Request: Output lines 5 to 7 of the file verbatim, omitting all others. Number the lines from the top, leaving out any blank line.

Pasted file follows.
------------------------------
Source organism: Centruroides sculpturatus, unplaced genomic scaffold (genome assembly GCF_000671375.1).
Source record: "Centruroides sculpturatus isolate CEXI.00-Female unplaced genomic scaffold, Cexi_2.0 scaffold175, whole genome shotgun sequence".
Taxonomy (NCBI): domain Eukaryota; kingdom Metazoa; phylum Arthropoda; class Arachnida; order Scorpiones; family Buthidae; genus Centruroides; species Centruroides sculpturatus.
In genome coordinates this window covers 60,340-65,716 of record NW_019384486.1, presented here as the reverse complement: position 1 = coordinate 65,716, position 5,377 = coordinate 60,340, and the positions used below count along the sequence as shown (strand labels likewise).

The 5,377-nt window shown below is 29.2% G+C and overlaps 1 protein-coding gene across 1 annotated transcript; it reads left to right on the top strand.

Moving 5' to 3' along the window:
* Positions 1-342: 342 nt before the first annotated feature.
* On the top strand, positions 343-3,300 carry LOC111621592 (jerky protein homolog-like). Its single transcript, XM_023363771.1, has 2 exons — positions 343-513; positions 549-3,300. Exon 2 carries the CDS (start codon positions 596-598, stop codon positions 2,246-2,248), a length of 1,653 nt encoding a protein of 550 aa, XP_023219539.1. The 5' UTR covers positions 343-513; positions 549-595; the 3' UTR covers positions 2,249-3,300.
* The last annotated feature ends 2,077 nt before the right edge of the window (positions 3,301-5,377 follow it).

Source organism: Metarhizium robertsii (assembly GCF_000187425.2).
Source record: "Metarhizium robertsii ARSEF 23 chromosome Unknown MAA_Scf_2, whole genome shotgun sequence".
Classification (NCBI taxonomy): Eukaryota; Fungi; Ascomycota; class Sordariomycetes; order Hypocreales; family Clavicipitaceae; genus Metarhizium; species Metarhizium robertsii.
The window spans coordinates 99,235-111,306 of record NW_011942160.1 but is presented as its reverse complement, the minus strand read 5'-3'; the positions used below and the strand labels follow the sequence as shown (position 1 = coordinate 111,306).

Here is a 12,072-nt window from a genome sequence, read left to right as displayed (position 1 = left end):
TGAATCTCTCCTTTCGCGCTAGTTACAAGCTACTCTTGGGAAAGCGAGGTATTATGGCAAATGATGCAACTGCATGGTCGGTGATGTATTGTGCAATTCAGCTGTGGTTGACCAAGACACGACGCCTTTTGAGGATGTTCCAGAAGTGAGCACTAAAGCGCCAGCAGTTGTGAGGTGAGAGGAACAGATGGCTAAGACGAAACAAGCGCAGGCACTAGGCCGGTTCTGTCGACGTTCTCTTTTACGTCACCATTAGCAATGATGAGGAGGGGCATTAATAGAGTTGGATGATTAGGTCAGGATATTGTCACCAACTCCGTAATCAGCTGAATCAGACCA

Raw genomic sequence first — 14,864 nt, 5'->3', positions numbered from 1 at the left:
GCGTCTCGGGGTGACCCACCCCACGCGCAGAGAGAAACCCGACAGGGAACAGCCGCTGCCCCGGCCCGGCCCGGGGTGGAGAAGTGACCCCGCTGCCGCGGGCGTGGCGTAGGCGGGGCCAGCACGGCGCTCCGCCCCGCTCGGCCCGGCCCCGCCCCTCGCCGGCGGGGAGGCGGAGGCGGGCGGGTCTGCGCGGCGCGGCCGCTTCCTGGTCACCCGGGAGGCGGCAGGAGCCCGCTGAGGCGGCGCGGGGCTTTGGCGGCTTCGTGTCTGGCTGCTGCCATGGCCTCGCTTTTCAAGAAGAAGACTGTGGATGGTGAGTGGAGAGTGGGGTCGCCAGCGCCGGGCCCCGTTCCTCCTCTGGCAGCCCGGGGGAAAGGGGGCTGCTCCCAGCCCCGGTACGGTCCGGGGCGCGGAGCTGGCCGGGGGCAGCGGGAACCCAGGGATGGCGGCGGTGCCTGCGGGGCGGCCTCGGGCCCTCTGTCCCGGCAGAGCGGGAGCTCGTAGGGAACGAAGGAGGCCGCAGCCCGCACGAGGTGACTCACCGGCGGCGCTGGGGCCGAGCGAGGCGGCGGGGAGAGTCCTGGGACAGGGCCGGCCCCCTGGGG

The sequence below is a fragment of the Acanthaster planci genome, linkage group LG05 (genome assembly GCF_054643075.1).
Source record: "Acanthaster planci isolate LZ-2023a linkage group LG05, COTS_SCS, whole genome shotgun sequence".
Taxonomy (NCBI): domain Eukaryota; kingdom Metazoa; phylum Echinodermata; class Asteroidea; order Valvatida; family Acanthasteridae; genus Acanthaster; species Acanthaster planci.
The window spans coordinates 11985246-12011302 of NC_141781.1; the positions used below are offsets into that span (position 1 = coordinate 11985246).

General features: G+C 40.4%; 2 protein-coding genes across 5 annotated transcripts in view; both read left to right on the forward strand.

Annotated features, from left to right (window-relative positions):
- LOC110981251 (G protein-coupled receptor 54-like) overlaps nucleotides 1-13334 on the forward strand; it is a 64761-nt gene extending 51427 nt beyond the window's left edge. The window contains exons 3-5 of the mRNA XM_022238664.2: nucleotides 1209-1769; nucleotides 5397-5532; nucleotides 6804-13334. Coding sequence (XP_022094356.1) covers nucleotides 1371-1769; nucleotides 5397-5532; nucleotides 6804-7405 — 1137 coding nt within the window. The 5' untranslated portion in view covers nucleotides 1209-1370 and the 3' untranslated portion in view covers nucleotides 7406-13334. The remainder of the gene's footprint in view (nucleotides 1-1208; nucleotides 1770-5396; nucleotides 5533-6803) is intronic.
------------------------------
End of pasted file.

The 5,377-nt window shown below is 29.2% G+C and overlaps 1 protein-coding gene across 1 annotated transcript; it reads left to right on the top strand.

Moving 5' to 3' along the window:
* Positions 1-342: 342 nt before the first annotated feature.